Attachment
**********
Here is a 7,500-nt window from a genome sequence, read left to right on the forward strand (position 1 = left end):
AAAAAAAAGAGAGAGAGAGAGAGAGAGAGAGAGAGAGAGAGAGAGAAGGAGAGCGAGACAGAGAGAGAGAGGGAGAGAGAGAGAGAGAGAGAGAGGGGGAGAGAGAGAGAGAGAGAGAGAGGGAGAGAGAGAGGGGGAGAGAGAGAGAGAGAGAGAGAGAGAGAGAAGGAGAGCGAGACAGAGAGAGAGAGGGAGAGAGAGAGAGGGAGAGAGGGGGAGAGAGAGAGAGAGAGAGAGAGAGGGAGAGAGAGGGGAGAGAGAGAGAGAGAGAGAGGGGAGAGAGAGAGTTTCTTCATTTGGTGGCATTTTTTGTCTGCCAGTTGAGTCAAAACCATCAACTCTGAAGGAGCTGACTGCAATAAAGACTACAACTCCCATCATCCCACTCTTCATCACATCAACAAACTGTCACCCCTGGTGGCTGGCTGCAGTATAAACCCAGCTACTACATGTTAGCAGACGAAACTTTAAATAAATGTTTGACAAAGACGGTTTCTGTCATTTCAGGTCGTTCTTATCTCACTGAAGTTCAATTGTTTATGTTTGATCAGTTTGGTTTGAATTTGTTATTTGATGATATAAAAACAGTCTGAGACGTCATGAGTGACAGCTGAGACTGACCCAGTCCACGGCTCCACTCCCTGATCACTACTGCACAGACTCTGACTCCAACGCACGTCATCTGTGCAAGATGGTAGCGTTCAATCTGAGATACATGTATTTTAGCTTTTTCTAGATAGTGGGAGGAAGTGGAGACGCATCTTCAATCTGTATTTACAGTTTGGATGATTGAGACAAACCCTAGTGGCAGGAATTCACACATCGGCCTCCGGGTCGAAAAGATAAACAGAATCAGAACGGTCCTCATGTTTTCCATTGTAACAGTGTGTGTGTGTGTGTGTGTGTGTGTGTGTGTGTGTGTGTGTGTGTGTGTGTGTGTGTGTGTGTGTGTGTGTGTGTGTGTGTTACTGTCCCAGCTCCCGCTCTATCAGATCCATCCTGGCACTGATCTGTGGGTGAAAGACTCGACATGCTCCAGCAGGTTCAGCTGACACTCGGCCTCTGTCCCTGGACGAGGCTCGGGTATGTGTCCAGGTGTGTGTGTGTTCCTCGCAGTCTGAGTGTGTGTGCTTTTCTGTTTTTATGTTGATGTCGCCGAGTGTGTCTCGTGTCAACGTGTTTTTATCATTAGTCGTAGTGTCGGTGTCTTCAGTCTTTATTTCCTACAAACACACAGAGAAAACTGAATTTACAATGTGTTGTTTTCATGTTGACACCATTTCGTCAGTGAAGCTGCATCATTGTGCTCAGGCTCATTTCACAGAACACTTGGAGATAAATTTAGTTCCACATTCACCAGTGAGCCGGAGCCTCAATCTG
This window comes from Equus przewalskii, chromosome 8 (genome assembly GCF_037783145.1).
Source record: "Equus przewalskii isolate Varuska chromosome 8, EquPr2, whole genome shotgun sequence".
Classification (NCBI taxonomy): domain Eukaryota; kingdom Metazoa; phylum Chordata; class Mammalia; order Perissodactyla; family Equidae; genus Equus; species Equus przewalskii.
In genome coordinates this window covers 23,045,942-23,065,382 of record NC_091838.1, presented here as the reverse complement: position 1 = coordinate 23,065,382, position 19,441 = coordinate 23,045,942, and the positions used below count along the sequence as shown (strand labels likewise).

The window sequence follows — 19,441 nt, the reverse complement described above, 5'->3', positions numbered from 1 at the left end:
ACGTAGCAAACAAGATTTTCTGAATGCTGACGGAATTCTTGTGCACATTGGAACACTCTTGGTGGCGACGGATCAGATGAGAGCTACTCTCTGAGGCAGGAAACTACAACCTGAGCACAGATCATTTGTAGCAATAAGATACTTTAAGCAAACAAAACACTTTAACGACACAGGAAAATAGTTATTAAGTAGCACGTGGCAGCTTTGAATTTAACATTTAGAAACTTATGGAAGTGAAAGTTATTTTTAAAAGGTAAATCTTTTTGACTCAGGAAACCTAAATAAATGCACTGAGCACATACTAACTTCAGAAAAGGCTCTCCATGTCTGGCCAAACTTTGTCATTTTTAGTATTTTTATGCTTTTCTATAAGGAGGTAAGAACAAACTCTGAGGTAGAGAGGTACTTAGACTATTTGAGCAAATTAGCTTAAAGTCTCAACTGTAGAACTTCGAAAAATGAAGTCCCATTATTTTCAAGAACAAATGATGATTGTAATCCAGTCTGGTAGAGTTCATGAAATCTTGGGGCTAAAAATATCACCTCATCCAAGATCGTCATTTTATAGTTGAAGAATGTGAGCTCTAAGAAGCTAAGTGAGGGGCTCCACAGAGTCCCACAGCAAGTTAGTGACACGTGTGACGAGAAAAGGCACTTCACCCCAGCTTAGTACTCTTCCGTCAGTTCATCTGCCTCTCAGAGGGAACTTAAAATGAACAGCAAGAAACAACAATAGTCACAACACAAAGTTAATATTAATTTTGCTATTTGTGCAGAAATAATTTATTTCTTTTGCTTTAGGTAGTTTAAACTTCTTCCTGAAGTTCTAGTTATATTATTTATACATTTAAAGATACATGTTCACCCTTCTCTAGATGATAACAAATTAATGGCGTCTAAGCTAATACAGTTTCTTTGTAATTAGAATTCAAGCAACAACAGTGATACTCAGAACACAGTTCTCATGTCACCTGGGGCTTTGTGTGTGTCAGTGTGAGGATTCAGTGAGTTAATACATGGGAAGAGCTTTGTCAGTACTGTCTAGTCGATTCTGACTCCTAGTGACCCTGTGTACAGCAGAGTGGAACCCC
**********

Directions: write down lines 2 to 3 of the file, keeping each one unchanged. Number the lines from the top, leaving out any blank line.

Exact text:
AAAAAAAAGAGAGAGAGAGAGAGAGAGAGAGAGAGAGAGAGAGAGAAGGAGAGCGAGACAGAGAGAGAGAGGGAGAGAGAGAGAGAGAGAGAGAGGGGGAGAGAGAGAGAGAGAGAGAGAGGGAGAGAGAGAGGGGGAGAGAGAGAGAGAGAGAGAGAGAGAGAGAAGGAGAGCGAGACAGAGAGAGAGAGGGAGAGAGAGAGAGGGAGAGAGGGGGAGAGAGAGAGAGAGAGAGAGAGAGGGAGAGAGAGGGGAGAGAGAGAGAGAGAGAGAGGGGAGAGAGAGAGTTTCTTCATTTGGTGGCATTTTTTGTCTGCCAGTTGAGTCAAAACCATCAACTCTGAAGGAGCTGACTGCAATAAAGACTACAACTCCCATCATCCCACTCTTCATCACATCAACAAACTGTCACCCCTGGTGGCTGGCTGCAGTATAAACCCAGCTACTACATGTTAGCAGACGAAACTTTAAATAAATGTTTGACAAAGACGGTTTCTGTCATTTCAGGTCGTTCTTATCTCACTGAAGTTCAATTGTTTATGTTTGATCAGTTTGGTTTGAATTTGTTATTTGATGATATAAAAACAGTCTGAGACGTCATGAGTGACAGCTGAGACTGACCCAGTCCACGGCTCCACTCCCTGATCACTACTGCACAGACTCTGACTCCAACGCACGTCATCTGTGCAAGATGGTAGCGTTCAATCTGAGATACATGTATTTTAGCTTTTTCTAGATAGTGGGAGGAAGTGGAGACGCATCTTCAATCTGTATTTACAGTTTGGATGATTGAGACAAACCCTAGTGGCAGGAATTCACACATCGGCCTCCGGGTCGAAAAGATAAACAGAATCAGAACGGTCCTCATGTTTTCCATTGTAACAGTGTGTGTGTGTGTGTGTGTGTGTGTGTGTGTGTGTGTGTGTGTGTGTGTGTGTGTGTGTGTGTGTGTGTGTGTGTGTGTGTTACTGTCCCAGCTCCCGCTCTATCAGATCCATCCTGGCACTGATCTGTGGGTGAAAGACTCGACATGCTCCAGCAGGTTCAGCTGACACTCGGCCTCTGTCCCTGGACGAGGCTCGGGTATGTGTCCAGGTGTGTGTGTGTTCCTCGCAGTCTGAGTGTGTGTGCTTTTCTGTTTTTATGTTGATGTCGCCGAGTGTGTCTCGTGTCAACGTGTTTTTATCATTAGTCGTAGTGTCGGTGTCTTCAGTCTTTATTTCCTACAAACACACAGAGAAAACTGAATTTACAATGTGTTGTTTTCATGTTGACACCATTTCGTCAGTGAAGCTGCATCATTGTGCTCAGGCTCATTTCACAGAACACTTGGAGATAAATTTAGTTCCACATTCACCAGTGAGCCGGAGCCTCAATCTG
This window comes from Equus przewalskii, chromosome 8 (genome assembly GCF_037783145.1).